Stolen Legacy Project 01: West Oakland
We're covering West Oakland's urban renewal history and taking it to the streets. The 5 phases explored include pre-white flight, black migration & white flight, Harlem of the West, Urban Renewal, and the War on Drugs.
Through restorative justice art, Alena Museum will give an artistic portrayal of what happened to the vibrant Black Culture of West Oakland as a result of urban renewal. Through an examination of the role of black leadership in being the face of white power strategic plans, we will educate community about urban planning, how it works, and how we can be involved. Our community will be able to know what to look for so that we are not displaced. Our work will hold space for our community on the streets and allow us to reflect on the present state of Black land ownership.
restorative justice art experiences
Exploring our history and holding space through creative community experiences including: Outdoor interactive art installations / community giving walls / photography exhibits / Pop-up gardens / walking tours / stories from elders / digital information hub / + more!
Phases to explore
1. Pre-White Flight
Oakland got sold out from the get go – the entire region was to cater to the business and political class. Oakland was never designed for the people. The objective of MOAP was to make the concrete spaces a place to produce capital. Advertised as a place with plenty of jobs, affordable real estate, and a sunny climate, Oakland became a lively gateway for Europeans and protestant middle Americans.
2. Black Migration + White Flight
Oakland lacked the row of houses so the vision of MOAP was realized outside of West Oakland – moves away meant a larger yard, bigger bedrooms, and quieter streets.
Homeownership was a strong desire for the working class, and west Oakland became east bay’s main African-American community. A rising middle-class that thrived from economic and educational success, a black community was built off discriminatory lending practices and racist zoning laws that confined Black folks together as their population grew.
3. Harlem of the West
With the incoming of thousands of migrants, West Oakland was booming off the new residents and created an equitable environment for black, brown, and indigenous cultures to thrive with flourishing black-owned businesses, professional offices, jazz clubs, women’s clubs, churches, and fraternal lodges.
There was a sense of a transplanted community from both the arrival of southerners and immigrants.
The African-American journey involved finding a place, building homes, making community, winning the battle for civil rights, and then hoping to dwell. A key feature of west Oakland’s bustling streets was a sense of safety and familiarity that was nurtured by shared acts of kindness; the small town, face to face networking unified community and helped blacks prosper through the ability to be independently self-supporting.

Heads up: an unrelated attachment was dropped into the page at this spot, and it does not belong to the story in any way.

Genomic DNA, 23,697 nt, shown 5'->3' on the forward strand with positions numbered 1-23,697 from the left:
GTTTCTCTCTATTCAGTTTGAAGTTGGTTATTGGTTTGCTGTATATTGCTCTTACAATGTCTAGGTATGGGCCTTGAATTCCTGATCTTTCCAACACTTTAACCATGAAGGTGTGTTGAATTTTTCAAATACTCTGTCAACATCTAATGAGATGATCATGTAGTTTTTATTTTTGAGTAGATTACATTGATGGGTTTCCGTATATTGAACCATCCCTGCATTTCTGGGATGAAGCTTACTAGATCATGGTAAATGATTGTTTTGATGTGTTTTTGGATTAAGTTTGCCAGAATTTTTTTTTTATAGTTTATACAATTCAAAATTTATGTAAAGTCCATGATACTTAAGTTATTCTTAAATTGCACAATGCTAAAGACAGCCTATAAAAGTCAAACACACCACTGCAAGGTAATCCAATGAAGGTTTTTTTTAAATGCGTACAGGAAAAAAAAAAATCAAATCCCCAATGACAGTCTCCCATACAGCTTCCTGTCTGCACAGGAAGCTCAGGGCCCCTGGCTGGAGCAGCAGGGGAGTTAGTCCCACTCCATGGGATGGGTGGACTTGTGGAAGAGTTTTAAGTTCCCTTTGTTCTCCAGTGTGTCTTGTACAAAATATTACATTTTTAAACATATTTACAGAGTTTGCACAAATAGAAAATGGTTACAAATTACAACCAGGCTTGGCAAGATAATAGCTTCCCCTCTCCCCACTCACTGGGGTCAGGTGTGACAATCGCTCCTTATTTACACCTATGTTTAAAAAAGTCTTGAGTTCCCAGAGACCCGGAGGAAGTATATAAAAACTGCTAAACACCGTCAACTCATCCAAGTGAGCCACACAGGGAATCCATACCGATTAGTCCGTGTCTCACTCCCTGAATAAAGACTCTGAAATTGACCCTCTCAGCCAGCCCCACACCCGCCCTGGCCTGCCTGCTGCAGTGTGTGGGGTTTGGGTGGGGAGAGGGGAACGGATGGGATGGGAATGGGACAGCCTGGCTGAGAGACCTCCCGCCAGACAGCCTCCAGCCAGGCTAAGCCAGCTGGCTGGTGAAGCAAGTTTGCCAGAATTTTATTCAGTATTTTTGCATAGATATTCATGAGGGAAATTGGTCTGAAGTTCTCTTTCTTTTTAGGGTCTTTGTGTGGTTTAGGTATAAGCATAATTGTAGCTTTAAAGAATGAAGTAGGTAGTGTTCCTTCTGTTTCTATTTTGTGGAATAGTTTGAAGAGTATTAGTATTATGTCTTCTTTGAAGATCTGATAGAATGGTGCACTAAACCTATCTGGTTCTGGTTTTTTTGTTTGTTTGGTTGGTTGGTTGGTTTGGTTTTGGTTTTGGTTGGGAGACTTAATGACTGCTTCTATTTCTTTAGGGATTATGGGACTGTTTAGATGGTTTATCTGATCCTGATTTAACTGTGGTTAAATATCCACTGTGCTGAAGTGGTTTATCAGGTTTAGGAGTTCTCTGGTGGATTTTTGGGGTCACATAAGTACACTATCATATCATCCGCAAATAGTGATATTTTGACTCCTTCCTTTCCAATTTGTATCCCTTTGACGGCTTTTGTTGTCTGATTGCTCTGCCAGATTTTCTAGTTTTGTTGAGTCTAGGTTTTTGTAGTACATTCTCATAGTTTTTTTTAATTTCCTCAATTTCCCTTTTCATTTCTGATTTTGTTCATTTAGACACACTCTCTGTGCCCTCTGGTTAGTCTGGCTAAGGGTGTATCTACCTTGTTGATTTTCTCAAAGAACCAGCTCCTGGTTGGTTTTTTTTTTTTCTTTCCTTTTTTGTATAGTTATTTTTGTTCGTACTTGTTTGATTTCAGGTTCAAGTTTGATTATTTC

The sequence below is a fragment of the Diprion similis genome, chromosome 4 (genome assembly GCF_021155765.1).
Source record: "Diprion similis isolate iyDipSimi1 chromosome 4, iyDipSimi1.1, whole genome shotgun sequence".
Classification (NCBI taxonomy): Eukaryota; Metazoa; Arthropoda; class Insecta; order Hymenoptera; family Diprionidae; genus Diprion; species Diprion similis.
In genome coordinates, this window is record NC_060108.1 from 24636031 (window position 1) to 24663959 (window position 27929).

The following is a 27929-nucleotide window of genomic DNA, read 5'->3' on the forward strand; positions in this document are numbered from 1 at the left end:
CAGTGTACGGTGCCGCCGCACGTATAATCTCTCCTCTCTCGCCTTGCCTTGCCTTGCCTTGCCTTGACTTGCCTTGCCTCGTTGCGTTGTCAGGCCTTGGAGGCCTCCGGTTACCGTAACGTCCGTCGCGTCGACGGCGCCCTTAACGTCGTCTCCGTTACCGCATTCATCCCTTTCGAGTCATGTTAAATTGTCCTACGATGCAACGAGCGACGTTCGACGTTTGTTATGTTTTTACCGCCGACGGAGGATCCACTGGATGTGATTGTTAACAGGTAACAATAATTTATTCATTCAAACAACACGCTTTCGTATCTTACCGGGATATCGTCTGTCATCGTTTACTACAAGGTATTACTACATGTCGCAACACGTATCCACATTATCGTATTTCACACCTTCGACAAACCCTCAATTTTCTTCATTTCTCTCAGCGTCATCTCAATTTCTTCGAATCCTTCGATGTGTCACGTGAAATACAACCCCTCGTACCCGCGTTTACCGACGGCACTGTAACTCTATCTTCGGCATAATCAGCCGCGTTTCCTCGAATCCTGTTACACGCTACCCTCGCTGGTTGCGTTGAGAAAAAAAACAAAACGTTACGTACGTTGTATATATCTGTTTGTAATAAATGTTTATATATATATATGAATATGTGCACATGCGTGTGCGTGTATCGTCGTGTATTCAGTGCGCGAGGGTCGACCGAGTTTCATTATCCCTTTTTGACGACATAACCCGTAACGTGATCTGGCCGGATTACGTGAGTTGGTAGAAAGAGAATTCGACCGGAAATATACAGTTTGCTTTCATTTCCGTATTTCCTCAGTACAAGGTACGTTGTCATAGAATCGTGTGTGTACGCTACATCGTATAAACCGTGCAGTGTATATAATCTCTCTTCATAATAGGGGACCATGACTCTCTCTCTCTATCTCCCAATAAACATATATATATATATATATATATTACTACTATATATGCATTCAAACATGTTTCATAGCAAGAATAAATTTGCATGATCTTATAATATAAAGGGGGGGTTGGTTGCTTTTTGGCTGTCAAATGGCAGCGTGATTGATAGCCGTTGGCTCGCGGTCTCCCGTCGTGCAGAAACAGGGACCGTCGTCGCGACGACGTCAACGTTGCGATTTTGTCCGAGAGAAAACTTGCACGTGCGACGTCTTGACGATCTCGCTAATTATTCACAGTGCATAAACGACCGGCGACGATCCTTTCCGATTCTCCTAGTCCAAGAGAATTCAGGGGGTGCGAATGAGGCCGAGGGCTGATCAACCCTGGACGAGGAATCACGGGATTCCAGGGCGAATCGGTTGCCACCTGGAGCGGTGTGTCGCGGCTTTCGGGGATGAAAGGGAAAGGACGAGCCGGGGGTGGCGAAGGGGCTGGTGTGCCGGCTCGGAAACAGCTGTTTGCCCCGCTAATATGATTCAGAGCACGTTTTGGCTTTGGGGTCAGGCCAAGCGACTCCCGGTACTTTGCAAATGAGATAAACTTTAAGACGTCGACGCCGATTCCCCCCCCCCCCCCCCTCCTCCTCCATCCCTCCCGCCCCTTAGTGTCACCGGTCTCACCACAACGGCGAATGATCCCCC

4. Urban Renewal
Urban renewal involved decisions about west Oakland were made outside its boundaries. Absent from the process were poor people, black people, and women. Segregation was naturalized among white policymakers – it was violently enforced as the region was divided by boundaries based on zones of affluence. Economic growth, high property values, low property taxes, and racial segregation was the terms of suburban development associated with upward mobility.
City leaders used federal funds to remove aging infrastructure and hosing stock near downtown and replace with higher uses, making property redistributed to primarily the private sector of developers at a fraction of the city’s costs.
Entire communities were demolished and the interests of business leaders to clear the ghetto, controlled where blacks went. Planners controlled the direction in which people could move, with tools including highways, massive buildings, and open space, all which inhibited travel in and out, and stopping community from connecting.
5. War On Drugs
As drugs and guns flooded the “ghetto” border, the break-up of the Black family was imminent. The fabric of black values and culture was torn by a war that was supposed to save rather than destroy.
Military strategies and weapons swarmed into communities, making fear and drug trade more rampant and violent; blocks turned into war zones, and lock ups or killings were common.
Neighbors stopped talking, families lost jobs and homes, and all in all, adults lost trust in one another and children had less people to count on. Extreme sentencing legislation and funding triggered the need to add more fuel to the fire; instead of treating addicts as suffering people, they were criminals.
As people cycled in and out of jail while losing everything from child custody to self-respect and health, there was a shared struggle of finding hope in a criminal justice system that doesn’t see Black people as humans. As police power grew and Black and Brown kids became viewed as the biggest problem, our community turned against itself. We need the political will and pressure from each other to insist on putting families and communities first.